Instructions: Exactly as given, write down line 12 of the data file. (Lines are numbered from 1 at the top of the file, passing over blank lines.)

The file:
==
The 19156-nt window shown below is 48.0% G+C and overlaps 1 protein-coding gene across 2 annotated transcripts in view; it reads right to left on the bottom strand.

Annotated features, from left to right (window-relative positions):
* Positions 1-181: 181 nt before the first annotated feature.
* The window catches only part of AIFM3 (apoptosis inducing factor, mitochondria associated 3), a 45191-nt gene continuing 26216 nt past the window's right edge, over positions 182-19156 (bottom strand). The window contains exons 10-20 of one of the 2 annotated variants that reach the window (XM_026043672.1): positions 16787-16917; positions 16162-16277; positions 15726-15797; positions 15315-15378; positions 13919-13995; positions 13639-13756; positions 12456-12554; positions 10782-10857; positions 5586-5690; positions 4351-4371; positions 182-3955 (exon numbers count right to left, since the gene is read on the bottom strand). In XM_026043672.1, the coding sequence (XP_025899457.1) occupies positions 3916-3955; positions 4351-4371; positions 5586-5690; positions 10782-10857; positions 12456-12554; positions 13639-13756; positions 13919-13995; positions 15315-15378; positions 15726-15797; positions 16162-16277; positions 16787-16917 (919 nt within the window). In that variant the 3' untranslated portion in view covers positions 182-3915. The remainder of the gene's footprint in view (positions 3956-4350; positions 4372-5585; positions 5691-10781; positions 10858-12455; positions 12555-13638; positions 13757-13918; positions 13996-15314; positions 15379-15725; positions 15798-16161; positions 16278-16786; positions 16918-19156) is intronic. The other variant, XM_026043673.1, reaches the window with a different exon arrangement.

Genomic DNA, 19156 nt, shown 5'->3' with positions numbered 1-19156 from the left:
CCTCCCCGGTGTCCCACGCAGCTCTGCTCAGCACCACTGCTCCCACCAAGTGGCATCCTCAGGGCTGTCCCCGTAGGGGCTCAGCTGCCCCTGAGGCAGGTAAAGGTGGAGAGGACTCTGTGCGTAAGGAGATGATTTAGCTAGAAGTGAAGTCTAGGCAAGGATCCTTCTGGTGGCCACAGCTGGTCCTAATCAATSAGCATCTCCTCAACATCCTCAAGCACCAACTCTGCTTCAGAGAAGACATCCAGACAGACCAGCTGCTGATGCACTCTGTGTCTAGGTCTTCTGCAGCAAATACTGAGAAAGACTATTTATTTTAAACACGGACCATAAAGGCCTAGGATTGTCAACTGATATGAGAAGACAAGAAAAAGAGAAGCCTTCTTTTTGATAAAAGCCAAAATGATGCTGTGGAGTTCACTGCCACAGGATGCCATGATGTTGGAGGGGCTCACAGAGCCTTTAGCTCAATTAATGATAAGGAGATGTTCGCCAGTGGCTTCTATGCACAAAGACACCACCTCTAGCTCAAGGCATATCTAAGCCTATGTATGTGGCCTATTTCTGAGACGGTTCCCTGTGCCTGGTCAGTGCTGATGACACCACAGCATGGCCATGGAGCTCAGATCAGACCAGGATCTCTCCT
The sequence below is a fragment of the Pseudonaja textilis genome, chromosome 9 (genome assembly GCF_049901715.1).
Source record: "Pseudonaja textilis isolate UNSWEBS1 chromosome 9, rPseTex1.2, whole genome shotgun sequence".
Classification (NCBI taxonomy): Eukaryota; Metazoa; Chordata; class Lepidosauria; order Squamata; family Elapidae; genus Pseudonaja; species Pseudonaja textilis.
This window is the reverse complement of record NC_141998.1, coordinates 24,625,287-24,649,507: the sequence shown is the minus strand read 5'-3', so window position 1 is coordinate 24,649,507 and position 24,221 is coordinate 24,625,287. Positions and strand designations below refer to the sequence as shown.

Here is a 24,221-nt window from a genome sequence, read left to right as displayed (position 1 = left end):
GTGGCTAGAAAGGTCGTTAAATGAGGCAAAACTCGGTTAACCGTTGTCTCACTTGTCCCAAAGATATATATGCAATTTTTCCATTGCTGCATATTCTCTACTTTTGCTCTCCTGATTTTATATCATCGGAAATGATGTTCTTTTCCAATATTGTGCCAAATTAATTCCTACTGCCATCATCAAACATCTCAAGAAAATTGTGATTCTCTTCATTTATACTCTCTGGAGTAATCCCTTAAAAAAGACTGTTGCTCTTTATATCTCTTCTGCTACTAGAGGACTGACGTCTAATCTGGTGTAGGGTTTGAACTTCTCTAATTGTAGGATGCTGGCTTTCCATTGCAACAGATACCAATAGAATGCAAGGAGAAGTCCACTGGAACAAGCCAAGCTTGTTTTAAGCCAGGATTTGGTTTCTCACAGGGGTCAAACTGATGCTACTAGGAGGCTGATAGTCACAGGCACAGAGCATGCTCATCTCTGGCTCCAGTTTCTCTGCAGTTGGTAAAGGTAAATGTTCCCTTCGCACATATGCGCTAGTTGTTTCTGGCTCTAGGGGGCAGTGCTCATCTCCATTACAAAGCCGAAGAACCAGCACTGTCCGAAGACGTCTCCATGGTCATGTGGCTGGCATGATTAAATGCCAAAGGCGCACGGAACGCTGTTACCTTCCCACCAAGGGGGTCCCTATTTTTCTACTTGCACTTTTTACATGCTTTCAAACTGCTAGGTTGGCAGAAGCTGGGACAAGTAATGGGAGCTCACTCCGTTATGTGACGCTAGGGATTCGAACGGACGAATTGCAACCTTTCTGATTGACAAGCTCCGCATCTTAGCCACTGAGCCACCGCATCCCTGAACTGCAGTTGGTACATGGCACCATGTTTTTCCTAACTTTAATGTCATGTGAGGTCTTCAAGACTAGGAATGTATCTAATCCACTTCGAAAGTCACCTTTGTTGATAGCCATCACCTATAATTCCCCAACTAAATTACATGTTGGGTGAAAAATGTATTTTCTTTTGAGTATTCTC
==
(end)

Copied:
GTGGCTAGAAAGGTCGTTAAATGAGGCAAAACTCGGTTAACCGTTGTCTCACTTGTCCCAAAGATATATATGCAATTTTTCCATTGCTGCATATTCTCTACTTTTGCTCTCCTGATTTTATATCATCGGAAATGATGTTCTTTTCCAATATTGTGCCAAATTAATTCCTACTGCCATCATCAAACATCTCAAGAAAATTGTGATTCTCTTCATTTATACTCTCTGGAGTAATCCCTTAAAAAAGACTGTTGCTCTTTATATCTCTTCTGCTACTAGAGGACTGACGTCTAATCTGGTGTAGGGTTTGAACTTCTCTAATTGTAGGATGCTGGCTTTCCATTGCAACAGATACCAATAGAATGCAAGGAGAAGTCCACTGGAACAAGCCAAGCTTGTTTTAAGCCAGGATTTGGTTTCTCACAGGGGTCAAACTGATGCTACTAGGAGGCTGATAGTCACAGGCACAGAGCATGCTCATCTCTGGCTCCAGTTTCTCTGCAGTTGGTAAAGGTAAATGTTCCCTTCGCACATATGCGCTAGTTGTTTCTGGCTCTAGGGGGCAGTGCTCATCTCCATTACAAAGCCGAAGAACCAGCACTGTCCGAAGACGTCTCCATGGTCATGTGGCTGGCATGATTAAATGCCAAAGGCGCACGGAACGCTGTTACCTTCCCACCAAGGGGGTCCCTATTTTTCTACTTGCACTTTTTACATGCTTTCAAACTGCTAGGTTGGCAGAAGCTGGGACAAGTAATGGGAGCTCACTCCGTTATGTGACGCTAGGGATTCGAACGGACGAATTGCAACCTTTCTGATTGACAAGCTCCGCATCTTAGCCACTGAGCCACCGCATCCCTGAACTGCAGTTGGTACATGGCACCATGTTTTTCCTAACTTTAATGTCATGTGAGGTCTTCAAGACTAGGAATGTATCTAATCCACTTCGAAAGTCACCTTTGTTGATAGCCATCACCTATAATTCCCCAACTAAATTACATGTTGGGTGAAAAATGTATTTTCTTTTGAGTATTCTC